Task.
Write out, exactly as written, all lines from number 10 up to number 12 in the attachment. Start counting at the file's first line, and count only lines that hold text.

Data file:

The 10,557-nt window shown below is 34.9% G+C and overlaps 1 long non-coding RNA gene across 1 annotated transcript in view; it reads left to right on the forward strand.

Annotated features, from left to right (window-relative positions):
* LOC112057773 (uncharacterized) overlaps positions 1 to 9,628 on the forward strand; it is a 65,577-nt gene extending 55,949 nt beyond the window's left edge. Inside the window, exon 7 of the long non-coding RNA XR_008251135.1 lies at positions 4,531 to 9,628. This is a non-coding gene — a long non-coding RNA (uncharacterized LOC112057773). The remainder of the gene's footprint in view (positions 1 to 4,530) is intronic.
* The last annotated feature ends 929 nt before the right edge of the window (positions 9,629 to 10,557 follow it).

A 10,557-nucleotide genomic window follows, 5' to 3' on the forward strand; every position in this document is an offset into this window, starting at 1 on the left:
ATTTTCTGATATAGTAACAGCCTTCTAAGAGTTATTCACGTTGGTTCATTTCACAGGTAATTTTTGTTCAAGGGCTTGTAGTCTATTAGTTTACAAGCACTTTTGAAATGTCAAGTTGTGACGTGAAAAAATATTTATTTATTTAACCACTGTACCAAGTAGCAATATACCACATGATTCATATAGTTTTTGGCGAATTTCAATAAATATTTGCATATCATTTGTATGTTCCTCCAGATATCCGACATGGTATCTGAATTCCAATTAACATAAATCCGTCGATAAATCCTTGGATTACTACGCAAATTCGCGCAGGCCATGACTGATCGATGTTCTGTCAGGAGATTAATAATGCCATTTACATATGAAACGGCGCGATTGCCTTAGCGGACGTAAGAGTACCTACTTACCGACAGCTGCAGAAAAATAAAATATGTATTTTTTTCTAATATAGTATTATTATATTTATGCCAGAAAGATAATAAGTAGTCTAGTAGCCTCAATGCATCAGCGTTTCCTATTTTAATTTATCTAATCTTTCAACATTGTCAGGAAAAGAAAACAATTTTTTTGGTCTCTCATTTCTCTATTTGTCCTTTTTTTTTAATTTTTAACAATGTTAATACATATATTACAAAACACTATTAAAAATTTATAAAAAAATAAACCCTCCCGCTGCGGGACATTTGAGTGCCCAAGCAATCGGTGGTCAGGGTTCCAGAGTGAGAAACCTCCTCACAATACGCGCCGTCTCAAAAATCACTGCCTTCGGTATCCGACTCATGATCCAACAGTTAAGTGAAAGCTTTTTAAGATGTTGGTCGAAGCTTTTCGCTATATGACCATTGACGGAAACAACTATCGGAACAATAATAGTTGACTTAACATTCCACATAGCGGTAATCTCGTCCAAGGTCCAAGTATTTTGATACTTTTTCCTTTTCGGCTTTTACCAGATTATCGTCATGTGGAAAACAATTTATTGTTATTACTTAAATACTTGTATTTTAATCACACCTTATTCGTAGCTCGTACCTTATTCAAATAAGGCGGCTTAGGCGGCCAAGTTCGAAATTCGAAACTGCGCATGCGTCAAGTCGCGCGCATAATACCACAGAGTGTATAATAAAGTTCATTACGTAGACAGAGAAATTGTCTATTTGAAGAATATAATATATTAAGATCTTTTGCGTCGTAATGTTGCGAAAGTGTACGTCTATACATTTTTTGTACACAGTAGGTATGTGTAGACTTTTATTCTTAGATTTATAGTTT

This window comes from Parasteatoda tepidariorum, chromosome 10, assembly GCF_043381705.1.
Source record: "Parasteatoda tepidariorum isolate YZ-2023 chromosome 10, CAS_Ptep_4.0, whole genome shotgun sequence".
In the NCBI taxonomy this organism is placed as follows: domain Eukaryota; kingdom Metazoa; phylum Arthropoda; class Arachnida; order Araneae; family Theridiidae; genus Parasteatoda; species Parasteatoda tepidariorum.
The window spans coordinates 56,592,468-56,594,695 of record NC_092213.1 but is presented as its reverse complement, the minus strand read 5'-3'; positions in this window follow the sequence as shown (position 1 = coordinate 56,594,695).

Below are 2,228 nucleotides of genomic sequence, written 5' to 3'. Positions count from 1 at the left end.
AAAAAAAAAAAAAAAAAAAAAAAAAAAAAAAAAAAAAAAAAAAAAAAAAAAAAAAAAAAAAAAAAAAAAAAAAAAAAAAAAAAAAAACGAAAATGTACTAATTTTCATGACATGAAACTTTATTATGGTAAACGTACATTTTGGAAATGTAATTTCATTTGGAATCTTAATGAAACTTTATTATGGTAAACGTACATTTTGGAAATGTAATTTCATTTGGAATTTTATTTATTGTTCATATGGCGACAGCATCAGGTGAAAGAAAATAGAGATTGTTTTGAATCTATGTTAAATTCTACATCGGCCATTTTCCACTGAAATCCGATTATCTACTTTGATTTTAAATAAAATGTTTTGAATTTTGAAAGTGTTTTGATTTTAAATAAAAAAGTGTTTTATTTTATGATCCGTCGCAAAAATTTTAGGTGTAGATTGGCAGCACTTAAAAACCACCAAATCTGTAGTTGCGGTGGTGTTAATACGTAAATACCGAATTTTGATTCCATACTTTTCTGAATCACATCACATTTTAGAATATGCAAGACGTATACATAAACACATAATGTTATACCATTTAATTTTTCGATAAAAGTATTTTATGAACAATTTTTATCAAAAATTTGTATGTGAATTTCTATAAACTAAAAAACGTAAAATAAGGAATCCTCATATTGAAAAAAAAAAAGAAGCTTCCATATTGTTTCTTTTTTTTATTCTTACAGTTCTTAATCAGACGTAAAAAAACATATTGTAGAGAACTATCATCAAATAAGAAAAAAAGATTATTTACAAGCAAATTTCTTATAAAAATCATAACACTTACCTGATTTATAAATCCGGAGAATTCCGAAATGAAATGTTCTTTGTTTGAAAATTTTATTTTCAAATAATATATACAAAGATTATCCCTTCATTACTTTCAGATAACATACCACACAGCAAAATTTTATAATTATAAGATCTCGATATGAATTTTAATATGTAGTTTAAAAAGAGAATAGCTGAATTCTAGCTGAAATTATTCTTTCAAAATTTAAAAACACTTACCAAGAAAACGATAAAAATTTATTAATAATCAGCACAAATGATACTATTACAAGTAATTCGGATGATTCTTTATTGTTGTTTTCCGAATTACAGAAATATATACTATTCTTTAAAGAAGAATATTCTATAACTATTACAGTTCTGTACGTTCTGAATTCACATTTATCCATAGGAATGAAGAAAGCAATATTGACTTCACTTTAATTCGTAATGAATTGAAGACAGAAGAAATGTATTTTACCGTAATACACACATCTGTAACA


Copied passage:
The window spans coordinates 56,592,468-56,594,695 of record NC_092213.1 but is presented as its reverse complement, the minus strand read 5'-3'; positions in this window follow the sequence as shown (position 1 = coordinate 56,594,695).

Below are 2,228 nucleotides of genomic sequence, written 5' to 3'. Positions count from 1 at the left end.
AAAAAAAAAAAAAAAAAAAAAAAAAAAAAAAAAAAAAAAAAAAAAAAAAAAAAAAAAAAAAAAAAAAAAAAAAAAAAAAAAAAAAAACGAAAATGTACTAATTTTCATGACATGAAACTTTATTATGGTAAACGTACATTTTGGAAATGTAATTTCATTTGGAATCTTAATGAAACTTTATTATGGTAAACGTACATTTTGGAAATGTAATTTCATTTGGAATTTTATTTATTGTTCATATGGCGACAGCATCAGGTGAAAGAAAATAGAGATTGTTTTGAATCTATGTTAAATTCTACATCGGCCATTTTCCACTGAAATCCGATTATCTACTTTGATTTTAAATAAAATGTTTTGAATTTTGAAAGTGTTTTGATTTTAAATAAAAAAGTGTTTTATTTTATGATCCGTCGCAAAAATTTTAGGTGTAGATTGGCAGCACTTAAAAACCACCAAATCTGTAGTTGCGGTGGTGTTAATACGTAAATACCGAATTTTGATTCCATACTTTTCTGAATCACATCACATTTTAGAATATGCAAGACGTATACATAAACACATAATGTTATACCATTTAATTTTTCGATAAAAGTATTTTATGAACAATTTTTATCAAAAATTTGTATGTGAATTTCTATAAACTAAAAAACGTAAAATAAGGAATCCTCATATTGAAAAAAAAAAAGAAGCTTCCATATTGTTTCTTTTTTTTATTCTTACAGTTCTTAATCAGACGTAAAAAAACATATTGTAGAGAACTATCATCAAATAAGAAAAAAAGATTATTTACAAGCAAATTTCTTATAAAAATCATAACACTTACCTGATTTATAAATCCGGAGAATTCCGAAATGAAATGTTCTTTGTTTGAAAATTTTATTTTCAAATAATATATACAAAGATTATCCCTTCATTACTTTCAGATAACATACCACACAGCAAAATTTTATAATTATAAGATCTCGATATGAATTTTAATATGTAGTTTAAAAAGAGAATAGCTGAATTCTAGCTGAAATTATTCTTTCAAAATTTAAAAACACTTACCAAGAAAACGATAAAAATTTATTAATAATCAGCACAAATGATACTATTACAAGTAATTCGGATGATTCTTTATTGTTGTTTTCCGAATTACAGAAATATATACTATTCTTTAAAGAAGAATATTCTATAACTATTACAGTTCTGTACGTTCTGAATTCACATTTATCCATAGGAATGAAGAAAGCAATATTGACTTCACTTTAATTCGTAATGAATTGAAGACAGAAGAAATGTATTTTACCGTAATACACACATCTGTAACA